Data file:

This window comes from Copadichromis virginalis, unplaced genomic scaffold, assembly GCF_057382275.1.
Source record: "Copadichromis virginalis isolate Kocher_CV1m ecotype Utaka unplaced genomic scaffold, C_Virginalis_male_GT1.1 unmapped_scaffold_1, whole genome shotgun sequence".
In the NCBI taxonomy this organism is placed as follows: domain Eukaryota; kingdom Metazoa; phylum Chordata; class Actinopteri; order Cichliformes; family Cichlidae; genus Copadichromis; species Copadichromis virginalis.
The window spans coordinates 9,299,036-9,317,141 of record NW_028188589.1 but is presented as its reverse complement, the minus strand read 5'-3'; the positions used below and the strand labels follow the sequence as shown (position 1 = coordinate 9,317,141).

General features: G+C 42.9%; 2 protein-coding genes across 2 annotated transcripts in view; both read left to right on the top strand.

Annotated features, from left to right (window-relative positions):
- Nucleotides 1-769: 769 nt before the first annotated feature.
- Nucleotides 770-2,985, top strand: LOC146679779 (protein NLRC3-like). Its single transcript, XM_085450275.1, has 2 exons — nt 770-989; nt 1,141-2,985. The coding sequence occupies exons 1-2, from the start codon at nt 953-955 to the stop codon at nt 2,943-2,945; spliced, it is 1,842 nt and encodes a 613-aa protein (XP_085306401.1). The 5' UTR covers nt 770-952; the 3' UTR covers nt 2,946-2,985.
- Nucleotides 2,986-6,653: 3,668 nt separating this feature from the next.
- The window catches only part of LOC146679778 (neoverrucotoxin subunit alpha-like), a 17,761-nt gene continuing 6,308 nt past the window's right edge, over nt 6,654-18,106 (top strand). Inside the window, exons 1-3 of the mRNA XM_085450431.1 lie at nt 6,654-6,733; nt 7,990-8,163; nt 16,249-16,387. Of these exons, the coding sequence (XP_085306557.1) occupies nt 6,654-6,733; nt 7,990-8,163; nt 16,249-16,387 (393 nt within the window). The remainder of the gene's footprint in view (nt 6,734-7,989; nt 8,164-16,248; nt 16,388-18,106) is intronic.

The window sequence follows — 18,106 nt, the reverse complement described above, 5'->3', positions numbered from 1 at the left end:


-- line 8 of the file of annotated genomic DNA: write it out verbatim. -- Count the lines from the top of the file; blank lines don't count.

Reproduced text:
- Nucleotides 770-2,985, top strand: LOC146679779 (protein NLRC3-like). Its single transcript, XM_085450275.1, has 2 exons — nt 770-989; nt 1,141-2,985. The coding sequence occupies exons 1-2, from the start codon at nt 953-955 to the stop codon at nt 2,943-2,945; spliced, it is 1,842 nt and encodes a 613-aa protein (XP_085306401.1). The 5' UTR covers nt 770-952; the 3' UTR covers nt 2,946-2,985.